Had Meeks decided to return to the Wildcats, joining Patrick Patterson and the seemingly endless abundance of talent Calipari has assembled, the general consensus would have likely been that the Cats would plow through the SEC virtually unopposed.
The Meeks decision along with recent news that other talented SEC players like Tyler Smith of Tennessee, 6-9 center Jarvis Varnado of Miss State, forward Michael Washington of Arkansas and guard Devan Downey of South Carolina were returning to their teams have fans believing that the SEC may be more balanced now.
Eamonn Brennan of Yahoo Sports went so far as to say that the decision brought the Cats down from the status of "Buzzsaw" to "Merely Good." Dick Weiss said that Kentucky's expectations would "take a dip" as a result of the decision. Of the early media experts, only Jay Bilas of ESPN dismissed the impact of the decision as a minor one.
"Is it a hit? Yes," Bilas said. "Is it a huge hit? Not really." Bilas also noted that Meeks' final season may have been impacted by learning a new Calipari basketball system. Bilas is correct that often key players have a productivity dip when confronted with a learning a new system.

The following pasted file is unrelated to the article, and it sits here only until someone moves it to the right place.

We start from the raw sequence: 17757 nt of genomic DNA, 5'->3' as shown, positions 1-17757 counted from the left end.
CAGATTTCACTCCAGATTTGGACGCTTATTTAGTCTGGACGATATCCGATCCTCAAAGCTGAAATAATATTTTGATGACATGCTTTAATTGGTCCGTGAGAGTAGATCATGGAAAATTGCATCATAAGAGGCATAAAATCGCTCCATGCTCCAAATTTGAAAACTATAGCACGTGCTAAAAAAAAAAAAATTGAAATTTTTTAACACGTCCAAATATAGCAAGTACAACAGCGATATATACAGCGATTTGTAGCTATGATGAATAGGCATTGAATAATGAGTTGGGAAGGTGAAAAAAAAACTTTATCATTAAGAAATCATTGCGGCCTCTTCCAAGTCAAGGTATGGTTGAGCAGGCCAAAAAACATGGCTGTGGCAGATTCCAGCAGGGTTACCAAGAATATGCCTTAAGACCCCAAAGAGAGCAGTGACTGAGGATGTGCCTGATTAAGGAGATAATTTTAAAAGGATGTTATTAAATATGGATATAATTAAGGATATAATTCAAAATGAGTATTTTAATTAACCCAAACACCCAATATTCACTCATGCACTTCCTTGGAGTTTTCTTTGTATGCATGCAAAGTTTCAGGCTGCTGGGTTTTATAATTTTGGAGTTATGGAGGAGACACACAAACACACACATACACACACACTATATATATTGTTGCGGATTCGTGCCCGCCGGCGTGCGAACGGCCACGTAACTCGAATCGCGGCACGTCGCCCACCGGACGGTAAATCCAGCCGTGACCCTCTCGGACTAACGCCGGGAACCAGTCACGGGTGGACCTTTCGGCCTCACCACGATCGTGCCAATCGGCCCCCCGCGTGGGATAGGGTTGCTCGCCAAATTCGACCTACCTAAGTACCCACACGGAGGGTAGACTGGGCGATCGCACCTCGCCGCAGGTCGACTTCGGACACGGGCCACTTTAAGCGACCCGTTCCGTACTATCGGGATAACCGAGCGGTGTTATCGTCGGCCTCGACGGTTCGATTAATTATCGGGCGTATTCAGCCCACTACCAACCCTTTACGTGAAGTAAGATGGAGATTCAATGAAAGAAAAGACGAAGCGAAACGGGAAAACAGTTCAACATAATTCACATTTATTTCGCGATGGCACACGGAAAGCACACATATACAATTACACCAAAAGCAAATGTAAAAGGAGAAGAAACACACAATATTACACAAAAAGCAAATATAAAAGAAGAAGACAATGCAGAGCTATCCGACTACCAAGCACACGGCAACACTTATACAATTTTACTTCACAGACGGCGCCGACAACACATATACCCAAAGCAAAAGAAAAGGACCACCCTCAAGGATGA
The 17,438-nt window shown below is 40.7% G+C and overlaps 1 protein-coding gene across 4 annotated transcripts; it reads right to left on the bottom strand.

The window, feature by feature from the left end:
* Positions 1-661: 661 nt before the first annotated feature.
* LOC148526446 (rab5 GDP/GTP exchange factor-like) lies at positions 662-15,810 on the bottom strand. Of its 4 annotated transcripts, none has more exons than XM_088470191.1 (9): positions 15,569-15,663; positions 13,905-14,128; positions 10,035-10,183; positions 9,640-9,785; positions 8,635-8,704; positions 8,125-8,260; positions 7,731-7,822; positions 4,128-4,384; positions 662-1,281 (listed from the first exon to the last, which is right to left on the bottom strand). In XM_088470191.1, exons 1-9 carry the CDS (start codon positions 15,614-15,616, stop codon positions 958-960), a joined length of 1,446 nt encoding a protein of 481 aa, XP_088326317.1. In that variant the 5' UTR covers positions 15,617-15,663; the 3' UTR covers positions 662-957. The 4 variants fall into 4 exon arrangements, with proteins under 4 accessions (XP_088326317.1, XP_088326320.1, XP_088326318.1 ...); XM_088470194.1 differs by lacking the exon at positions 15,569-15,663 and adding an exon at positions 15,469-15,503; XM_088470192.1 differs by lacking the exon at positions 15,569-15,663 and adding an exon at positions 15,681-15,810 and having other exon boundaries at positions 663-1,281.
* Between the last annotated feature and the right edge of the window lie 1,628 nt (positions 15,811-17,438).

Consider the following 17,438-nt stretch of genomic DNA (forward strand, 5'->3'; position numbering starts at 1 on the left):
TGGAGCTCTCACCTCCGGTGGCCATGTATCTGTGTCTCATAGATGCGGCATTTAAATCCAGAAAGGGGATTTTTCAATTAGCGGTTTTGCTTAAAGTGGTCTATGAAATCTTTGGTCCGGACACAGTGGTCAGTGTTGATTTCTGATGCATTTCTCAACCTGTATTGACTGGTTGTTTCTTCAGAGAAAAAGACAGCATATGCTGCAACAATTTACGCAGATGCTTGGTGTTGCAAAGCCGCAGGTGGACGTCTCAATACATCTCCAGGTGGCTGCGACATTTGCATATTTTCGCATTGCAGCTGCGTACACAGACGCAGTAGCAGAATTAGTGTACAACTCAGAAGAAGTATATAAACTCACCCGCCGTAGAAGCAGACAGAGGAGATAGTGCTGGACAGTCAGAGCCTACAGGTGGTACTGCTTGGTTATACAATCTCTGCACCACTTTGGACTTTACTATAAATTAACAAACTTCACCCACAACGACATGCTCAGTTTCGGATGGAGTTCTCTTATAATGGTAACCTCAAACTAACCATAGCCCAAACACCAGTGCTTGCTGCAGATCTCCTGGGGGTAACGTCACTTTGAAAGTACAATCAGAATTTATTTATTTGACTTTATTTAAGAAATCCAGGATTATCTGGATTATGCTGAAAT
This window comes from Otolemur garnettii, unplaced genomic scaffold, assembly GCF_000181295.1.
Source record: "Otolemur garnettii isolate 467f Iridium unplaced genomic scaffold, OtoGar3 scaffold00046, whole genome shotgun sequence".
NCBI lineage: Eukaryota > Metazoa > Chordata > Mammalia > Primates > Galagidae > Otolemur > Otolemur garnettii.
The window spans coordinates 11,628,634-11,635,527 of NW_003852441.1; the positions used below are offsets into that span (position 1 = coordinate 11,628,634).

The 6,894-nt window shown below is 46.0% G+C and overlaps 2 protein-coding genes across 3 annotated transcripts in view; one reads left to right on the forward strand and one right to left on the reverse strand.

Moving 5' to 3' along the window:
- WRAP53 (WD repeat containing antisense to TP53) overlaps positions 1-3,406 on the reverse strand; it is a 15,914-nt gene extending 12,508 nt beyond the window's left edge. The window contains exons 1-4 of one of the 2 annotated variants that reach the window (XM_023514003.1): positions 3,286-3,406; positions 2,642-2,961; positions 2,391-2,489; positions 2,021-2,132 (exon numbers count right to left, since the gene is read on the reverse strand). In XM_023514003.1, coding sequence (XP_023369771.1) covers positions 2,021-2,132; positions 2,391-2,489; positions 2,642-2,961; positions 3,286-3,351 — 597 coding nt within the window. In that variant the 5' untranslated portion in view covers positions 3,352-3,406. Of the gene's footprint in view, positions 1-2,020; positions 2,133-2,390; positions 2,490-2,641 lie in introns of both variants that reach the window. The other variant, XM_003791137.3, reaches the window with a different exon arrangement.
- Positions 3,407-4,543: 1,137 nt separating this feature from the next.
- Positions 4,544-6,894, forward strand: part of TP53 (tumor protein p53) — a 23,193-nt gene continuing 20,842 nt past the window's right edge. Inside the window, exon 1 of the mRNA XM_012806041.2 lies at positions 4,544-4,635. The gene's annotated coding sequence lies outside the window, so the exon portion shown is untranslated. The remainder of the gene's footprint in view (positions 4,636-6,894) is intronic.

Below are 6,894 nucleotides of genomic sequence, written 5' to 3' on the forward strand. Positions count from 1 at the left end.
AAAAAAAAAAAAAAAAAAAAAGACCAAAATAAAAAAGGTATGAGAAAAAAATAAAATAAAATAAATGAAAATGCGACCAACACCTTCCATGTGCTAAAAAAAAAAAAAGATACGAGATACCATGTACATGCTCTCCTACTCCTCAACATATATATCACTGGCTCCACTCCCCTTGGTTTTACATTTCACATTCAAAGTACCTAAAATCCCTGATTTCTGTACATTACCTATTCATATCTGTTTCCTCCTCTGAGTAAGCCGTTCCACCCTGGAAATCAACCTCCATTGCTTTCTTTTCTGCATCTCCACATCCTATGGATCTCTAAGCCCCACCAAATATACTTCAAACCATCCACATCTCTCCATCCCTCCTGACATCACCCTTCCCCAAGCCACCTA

Put me in the Bilas camp; no one I know could defend a position that Kentucky is better off without Meeks, nor would anyone even want to, but the Wildcats have enough talent to absorb the loss with very little impact.
Meeks carried much of the scoring load for Kentucky last season in large part because the Cats essentially had two offensive options, Patrick Patterson and Meeks. That will not be the case this season. John Wall, Eric Bledsoe, Darnell Dodson, DeMarcus Cousins, Jon Hood and Daniel Orton all bring a varying set of offensive skills to the Cats, and Darius Miller was beginning to develop nicely at the end of the 08-09 season as well.
The Wildcats will miss Meeks' leadership and scoring abilities, but if there was ever a year the Cats could ever absorb a loss of a player like Meeks, it will be this one. Other SEC teams can view this as a positive sign, and perhaps they will be proven right. My guess is, however, that the Wildcats still have more than enough depth and talent to separate themselves, win the SEC and make a deep run in the NCAA.